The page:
The government's peace talk agreement with the Barisan Revolusi Nasional (BRN) lacks input from people on the ground and appears to cater to the insurgent group, Sitthipong Jantharaviroj, secretary-general of the Muslim Attorney Association says.
Mr Sitthipong said residents in the strife-torn provinces should have a say on how to solve the longstanding violence in the far South.
But the government's focus has swung back to the creation of a Pattani special administrative zone, which is not a solution to end the insurgency, he said.
He said local people wanted to be treated justly by the authorities and were seeking solutions to drug-related and economic problems.
"The Pattani special administrative zone is what the BRN _ not local people _ wants," he said.
Meanwhile, army chief Prayuth Chan-ocha said peace talk negotiations with the BRN will not produce instant results.
He said other countries facing insurgencies, with clear boundaries for the areas which rebels occupied, took years to tackle the problems.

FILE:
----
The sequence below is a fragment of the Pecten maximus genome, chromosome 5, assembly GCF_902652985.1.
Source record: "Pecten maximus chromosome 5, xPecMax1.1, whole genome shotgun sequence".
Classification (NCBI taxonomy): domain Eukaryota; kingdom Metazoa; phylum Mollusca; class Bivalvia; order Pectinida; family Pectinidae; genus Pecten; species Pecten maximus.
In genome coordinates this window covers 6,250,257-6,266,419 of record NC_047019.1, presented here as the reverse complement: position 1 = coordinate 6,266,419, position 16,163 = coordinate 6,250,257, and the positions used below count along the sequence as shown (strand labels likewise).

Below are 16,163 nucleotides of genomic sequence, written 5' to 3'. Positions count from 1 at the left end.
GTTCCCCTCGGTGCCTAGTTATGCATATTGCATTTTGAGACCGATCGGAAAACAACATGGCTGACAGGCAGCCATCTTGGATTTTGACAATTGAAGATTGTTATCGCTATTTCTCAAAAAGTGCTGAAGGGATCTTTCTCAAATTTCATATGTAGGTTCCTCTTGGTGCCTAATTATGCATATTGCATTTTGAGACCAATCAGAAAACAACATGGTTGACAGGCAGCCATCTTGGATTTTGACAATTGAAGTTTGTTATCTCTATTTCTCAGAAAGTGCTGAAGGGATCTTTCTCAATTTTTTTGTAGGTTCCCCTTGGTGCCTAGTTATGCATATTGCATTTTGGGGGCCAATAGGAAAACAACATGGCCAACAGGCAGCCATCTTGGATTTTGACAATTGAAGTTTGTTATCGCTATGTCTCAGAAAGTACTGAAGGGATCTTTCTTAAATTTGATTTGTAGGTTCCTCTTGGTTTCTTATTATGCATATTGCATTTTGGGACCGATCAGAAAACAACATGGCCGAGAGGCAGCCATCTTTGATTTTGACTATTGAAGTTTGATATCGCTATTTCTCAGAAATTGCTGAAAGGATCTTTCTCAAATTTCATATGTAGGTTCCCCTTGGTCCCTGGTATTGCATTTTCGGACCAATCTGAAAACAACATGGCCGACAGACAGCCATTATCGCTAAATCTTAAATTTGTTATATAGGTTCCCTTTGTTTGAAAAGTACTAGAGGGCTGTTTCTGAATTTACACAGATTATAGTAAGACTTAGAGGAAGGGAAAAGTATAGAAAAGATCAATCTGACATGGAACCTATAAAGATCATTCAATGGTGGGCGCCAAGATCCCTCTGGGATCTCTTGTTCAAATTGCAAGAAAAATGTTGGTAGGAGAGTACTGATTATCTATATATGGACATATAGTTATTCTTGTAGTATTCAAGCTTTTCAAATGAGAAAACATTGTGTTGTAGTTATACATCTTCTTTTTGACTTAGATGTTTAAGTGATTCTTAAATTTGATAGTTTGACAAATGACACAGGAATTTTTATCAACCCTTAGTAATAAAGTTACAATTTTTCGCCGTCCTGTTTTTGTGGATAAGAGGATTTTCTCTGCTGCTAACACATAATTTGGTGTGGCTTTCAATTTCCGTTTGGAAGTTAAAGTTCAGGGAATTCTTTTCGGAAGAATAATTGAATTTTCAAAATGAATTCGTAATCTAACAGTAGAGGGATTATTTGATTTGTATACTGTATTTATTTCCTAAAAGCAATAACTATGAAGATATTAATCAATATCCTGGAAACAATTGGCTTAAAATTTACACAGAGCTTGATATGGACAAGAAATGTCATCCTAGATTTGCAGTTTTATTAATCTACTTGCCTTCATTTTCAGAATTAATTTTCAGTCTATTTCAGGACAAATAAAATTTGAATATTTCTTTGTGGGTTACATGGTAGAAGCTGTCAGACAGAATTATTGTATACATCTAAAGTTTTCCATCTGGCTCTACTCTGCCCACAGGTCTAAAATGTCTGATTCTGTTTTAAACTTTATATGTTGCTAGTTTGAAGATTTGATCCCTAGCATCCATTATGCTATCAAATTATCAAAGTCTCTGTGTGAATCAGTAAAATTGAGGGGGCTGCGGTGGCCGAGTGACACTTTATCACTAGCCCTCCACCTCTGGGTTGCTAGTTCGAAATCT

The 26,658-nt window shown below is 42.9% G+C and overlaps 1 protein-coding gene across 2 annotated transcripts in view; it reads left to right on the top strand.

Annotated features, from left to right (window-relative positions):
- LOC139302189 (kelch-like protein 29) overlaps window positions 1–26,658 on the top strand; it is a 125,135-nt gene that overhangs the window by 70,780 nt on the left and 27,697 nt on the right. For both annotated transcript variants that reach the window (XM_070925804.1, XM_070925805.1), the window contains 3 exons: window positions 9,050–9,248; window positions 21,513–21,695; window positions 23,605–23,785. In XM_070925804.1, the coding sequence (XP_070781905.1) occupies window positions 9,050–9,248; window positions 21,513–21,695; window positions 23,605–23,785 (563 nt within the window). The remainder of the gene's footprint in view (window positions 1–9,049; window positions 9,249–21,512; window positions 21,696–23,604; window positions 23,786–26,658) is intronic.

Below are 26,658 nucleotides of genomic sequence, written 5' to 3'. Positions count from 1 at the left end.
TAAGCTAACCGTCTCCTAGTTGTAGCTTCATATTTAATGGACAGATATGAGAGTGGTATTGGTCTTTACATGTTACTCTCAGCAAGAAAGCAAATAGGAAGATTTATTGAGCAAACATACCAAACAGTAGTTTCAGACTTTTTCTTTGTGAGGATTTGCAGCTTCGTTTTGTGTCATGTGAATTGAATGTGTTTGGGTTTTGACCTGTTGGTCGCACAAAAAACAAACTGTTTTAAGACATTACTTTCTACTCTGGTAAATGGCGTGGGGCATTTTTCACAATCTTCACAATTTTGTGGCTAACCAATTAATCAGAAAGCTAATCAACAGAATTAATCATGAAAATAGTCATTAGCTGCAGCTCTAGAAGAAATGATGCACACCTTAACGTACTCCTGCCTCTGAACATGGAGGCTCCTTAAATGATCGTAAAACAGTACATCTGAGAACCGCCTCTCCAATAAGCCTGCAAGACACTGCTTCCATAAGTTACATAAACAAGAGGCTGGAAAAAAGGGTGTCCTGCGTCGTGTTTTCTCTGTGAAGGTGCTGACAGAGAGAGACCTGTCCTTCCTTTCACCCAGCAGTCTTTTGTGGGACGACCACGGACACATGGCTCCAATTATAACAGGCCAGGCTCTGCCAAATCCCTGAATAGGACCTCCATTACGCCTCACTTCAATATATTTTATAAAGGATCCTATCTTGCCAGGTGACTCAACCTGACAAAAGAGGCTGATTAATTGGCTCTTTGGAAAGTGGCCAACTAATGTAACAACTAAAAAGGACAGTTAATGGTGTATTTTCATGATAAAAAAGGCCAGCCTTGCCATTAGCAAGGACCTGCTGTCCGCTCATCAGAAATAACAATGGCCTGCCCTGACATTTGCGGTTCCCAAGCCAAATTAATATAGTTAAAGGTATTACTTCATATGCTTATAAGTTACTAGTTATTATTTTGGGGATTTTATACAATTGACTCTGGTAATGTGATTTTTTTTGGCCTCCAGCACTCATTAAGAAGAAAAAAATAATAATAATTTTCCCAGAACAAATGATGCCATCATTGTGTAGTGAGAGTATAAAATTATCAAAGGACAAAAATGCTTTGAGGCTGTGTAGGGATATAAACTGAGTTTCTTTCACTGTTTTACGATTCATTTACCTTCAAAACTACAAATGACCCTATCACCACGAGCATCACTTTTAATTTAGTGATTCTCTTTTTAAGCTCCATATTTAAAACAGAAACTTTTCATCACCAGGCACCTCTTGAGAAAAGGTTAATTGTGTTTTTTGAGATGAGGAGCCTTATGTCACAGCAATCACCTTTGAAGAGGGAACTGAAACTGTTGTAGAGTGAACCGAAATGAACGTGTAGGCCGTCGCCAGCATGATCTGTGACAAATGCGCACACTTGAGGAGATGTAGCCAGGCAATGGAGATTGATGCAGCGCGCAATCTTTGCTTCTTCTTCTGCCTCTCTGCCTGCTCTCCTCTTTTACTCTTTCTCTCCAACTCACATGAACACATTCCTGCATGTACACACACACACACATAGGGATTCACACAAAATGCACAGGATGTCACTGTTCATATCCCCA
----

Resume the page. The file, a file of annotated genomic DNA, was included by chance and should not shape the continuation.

"That is different from our case in which there is neither area occupation nor clear forces but the aim is the same. Our problems are complicated," Gen Prayuth said.
The army commander also said he would have no problems with the peace negotiation as long as it does not contravene the constitution. He said the government should be selective with whom they enter talks.
If the BRN wants the executive decree on public administration in emergency situations to be lifted, it must first ensure that violence in the far South ceases.
Gen Prayuth also pointed out that other countries recognise the government's solutions in the far South and accept that insurgent groups are the cause of the violence in the region. He said this will help limit overseas support for the southern insurgency.
National Security Council secretary-general Paradorn Pattanatabut said yesterday he will lead a 15-man delegation to talk to the BRN on March 28.
The group will include representatives of the army chief and local people in the far South.
Also yesterday, Prasop Busarakham, head of the parliamentary committee on law reform, said he has formed a sub-committee to study the establishment of a special administrative zone in the far South.
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